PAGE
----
The New York City Department of Education is the largest school district in the United States, serving 1.1 million students in over 1,800 schools. In this call for innovations, the City is looking for data scientists and enthusiasts to help build new data models and predictive tools to accurately project future public school student population trends and changes in communities. The most exemplary model will receive a $15,000 award.

New York City is growing fast—we need to ensure we plan for our students.

There are exciting changes coming to New York City neighborhoods, including new construction, community rezonings and a major expansion of inclusionary housing. Additionally, the City has seen unprecedented growth in recent years. Since 2010, the city population has grown by 4.6%—the highest rate of growth since the 1920s. These trends make it incredibly important to have accurate data for city planning purposes—especially when it comes to accommodating a rapidly growing Pre-K-12 student population. An enhanced student population prediction model with more granular insights will significantly help the NYC Department of Education efficiently plan for enrollment changes and enhance school zoning efforts, so that all public school students have equal access to the resources they need.

How New York City projects public school student population changes

Currently, the City derives 5-year and 10-year projections of grade-by-grade public school student enrollment for each of the 32 community school districts using a model that factors birth rates, projected population and historical student enrollment data. A "cohort-survival model” is applied with some variation to produce student population projections. The district-wide enrollment projections are then allocated to smaller sub-zones (each district has between two and five sub-zones) based on historical enrollment change by sub-zone.

Additional data on changes in housing are added to these demographic projections, and the volume of future enrollment from new housing is based on the housing multiplier matrix included in the New York City Environmental Quality Review (CEQR). Enrollment from new housing is developed on a sub-district level. These projections help inform capital planning and broader citywide planning.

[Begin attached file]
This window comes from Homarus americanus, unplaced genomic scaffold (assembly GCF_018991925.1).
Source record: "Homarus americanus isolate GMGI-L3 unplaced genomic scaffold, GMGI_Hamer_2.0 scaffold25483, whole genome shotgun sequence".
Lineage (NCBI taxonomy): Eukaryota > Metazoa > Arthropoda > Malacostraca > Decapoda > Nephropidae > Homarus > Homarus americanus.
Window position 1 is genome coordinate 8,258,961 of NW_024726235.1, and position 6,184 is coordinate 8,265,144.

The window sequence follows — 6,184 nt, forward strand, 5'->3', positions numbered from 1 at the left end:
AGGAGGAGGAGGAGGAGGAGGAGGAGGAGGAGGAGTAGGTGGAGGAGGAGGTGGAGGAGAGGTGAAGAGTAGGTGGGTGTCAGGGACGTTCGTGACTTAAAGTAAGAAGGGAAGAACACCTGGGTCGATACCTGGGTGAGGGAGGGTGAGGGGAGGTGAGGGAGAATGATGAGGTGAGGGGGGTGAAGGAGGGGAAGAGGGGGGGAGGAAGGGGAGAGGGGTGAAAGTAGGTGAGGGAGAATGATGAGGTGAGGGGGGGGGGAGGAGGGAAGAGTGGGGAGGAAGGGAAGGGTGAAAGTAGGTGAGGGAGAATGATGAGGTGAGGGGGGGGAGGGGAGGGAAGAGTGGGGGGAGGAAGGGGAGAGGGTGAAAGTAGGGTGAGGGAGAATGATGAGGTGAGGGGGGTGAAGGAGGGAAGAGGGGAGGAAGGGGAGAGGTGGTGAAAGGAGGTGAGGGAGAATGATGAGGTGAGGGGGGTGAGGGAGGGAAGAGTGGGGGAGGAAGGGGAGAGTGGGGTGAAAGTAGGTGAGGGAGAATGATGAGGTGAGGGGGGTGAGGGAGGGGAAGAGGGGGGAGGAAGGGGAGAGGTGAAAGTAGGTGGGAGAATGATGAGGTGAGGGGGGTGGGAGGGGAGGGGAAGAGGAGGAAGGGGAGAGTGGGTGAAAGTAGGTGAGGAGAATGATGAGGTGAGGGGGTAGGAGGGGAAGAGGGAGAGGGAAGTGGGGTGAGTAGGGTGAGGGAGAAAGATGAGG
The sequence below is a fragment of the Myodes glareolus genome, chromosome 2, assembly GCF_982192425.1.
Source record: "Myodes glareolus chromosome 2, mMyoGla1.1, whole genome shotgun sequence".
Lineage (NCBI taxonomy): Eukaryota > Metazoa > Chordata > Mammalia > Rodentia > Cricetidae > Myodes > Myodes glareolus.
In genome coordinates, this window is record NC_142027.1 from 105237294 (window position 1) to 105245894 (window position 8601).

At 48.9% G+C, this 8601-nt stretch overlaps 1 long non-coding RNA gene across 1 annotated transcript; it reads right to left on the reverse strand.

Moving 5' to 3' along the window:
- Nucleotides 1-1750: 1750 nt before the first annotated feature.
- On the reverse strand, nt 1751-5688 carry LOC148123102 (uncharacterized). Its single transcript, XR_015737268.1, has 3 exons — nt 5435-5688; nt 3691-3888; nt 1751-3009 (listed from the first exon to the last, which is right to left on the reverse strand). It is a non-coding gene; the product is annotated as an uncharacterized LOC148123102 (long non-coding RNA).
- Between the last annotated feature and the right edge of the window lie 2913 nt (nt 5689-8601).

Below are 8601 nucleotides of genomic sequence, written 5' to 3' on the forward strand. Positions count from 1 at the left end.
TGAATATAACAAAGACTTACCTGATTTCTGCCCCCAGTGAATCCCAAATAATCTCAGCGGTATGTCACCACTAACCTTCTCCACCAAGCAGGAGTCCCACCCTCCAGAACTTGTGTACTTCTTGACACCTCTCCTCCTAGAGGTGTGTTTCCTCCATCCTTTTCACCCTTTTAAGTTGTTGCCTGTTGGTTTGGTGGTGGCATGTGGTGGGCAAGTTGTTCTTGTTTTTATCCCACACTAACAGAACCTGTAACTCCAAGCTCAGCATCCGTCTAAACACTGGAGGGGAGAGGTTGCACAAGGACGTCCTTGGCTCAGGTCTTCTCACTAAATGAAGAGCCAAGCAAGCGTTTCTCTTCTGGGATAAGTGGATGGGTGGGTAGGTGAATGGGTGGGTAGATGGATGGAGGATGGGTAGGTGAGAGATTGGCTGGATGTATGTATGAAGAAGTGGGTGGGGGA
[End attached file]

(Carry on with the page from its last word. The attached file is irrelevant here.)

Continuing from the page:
On a more local level, the NYC Department of Education also analyzes the public school student population of school catchments areas (“zone sizes”), particularly when looking to propose changes to elementary and middle school zone lines. The current methodology looks at five years of zone sizes, applies a growth rate if applicable, and factors in new housing using the same CEQR housing multiplier.

We need your help

The City is looking for alternative data models that can enable more granular and precise student projections—ideally, detailing the number of prospective students at different age groups by city block with regularly updated projections at 1-year, 2-year and 5-year increments.

The City is open to models that utilize private or public data. For the first round of applications, we are providing some enrollment figures to help inform your first model. However, you are encouraged to consider other possible data sources as well, including but not limited to:

  • real estate and housing data
  • data on consumer purchasing behavior
  • census and survey data
  • pedestrian and transit data
  • data on day care operations and service providers
  • birth rates and other demographic data
  • school enrollment data

How to Get Involved:

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Step 1: CLOSED

Applicants will have until October 28, 2016 to sign up online to participate in the challenge and complete required documentation.

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Step 2: CLOSED

On October 31, 2016, applicants receive access to DOE data sets and will use this data to develop a model and calculations to predict the number of students residing in a particular community school district and attending district or charter schools. Applicants will also be asked to answer questions about their approach, strategy and specific tools used for predicting student population changes.

Desired Outcome:A unique data model that projects annual public school populations over six years for each grade K–5 at the census tract level for one community school district.

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Step 3: CLOSED

In January 2017, a group of selected finalists will receive access to additional DOE data sets and will be asked to test and refine their models on a city block level using past school enrollment numbers. Each finalist will receive $5,000 to build out their work.

Desired Outcome: A fine-tuned data model that projects annual public school population and characteristics over six years at the city block level for each grade K–5 for multiple community school districts.

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Step 4: CLOSED

The most exemplary model will receive a $15,000 award and the chance to meet with the NYC Department of Education leadership to discuss additional opportunities.

Evaluation | FAQs | Rules

Applicant Login

Congratulations to the Finalists:

Cooperative Strategies

Andrew Bishop
Larry Ferchaw
Kalvin Tran

NYU Remodels NYC

Andrew Loh
Shruti Manglik

Bayesian State of Mind

Jonathan Auerbach
Tim Jones
Susanna Makela
Swupnil Sahai
Robin Winstanley

Competitive Advantage Research

Sam Hudis
Jon Reznick

Thomas Moore

Congratulations to the Winner - Bayesian State of Mind!

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